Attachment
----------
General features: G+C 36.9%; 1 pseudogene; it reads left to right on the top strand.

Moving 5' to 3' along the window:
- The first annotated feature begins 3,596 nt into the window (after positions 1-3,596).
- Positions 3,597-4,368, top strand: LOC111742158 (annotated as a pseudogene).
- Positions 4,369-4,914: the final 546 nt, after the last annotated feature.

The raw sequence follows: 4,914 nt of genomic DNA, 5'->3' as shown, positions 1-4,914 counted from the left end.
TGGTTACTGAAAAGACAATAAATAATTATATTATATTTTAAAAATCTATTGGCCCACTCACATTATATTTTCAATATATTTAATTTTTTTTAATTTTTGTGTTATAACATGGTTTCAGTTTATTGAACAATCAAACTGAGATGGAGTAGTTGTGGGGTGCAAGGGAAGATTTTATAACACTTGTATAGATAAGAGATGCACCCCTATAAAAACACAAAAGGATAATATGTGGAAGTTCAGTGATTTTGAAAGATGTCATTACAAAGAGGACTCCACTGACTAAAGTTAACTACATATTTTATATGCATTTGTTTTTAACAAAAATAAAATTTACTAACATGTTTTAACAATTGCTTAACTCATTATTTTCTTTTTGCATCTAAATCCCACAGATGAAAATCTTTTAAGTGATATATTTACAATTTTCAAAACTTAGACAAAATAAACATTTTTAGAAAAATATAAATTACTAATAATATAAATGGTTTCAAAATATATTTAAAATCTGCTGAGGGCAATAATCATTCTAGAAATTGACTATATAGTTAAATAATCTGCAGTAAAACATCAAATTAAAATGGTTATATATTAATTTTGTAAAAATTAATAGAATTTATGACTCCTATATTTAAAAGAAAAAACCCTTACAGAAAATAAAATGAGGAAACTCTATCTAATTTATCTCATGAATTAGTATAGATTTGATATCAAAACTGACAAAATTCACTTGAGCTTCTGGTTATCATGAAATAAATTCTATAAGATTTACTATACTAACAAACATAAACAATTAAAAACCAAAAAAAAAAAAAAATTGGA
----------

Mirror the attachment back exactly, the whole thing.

General features: G+C 36.9%; 1 pseudogene; it reads left to right on the top strand.

Moving 5' to 3' along the window:
- The first annotated feature begins 3,596 nt into the window (after positions 1-3,596).
- Positions 3,597-4,368, top strand: LOC111742158 (annotated as a pseudogene).
- Positions 4,369-4,914: the final 546 nt, after the last annotated feature.

The raw sequence follows: 4,914 nt of genomic DNA, 5'->3' as shown, positions 1-4,914 counted from the left end.
TGGTTACTGAAAAGACAATAAATAATTATATTATATTTTAAAAATCTATTGGCCCACTCACATTATATTTTCAATATATTTAATTTTTTTTAATTTTTGTGTTATAACATGGTTTCAGTTTATTGAACAATCAAACTGAGATGGAGTAGTTGTGGGGTGCAAGGGAAGATTTTATAACACTTGTATAGATAAGAGATGCACCCCTATAAAAACACAAAAGGATAATATGTGGAAGTTCAGTGATTTTGAAAGATGTCATTACAAAGAGGACTCCACTGACTAAAGTTAACTACATATTTTATATGCATTTGTTTTTAACAAAAATAAAATTTACTAACATGTTTTAACAATTGCTTAACTCATTATTTTCTTTTTGCATCTAAATCCCACAGATGAAAATCTTTTAAGTGATATATTTACAATTTTCAAAACTTAGACAAAATAAACATTTTTAGAAAAATATAAATTACTAATAATATAAATGGTTTCAAAATATATTTAAAATCTGCTGAGGGCAATAATCATTCTAGAAATTGACTATATAGTTAAATAATCTGCAGTAAAACATCAAATTAAAATGGTTATATATTAATTTTGTAAAAATTAATAGAATTTATGACTCCTATATTTAAAAGAAAAAACCCTTACAGAAAATAAAATGAGGAAACTCTATCTAATTTATCTCATGAATTAGTATAGATTTGATATCAAAACTGACAAAATTCACTTGAGCTTCTGGTTATCATGAAATAAATTCTATAAGATTTACTATACTAACAAACATAAACAATTAAAAACCAAAAAAAAAAAAAAATTGGA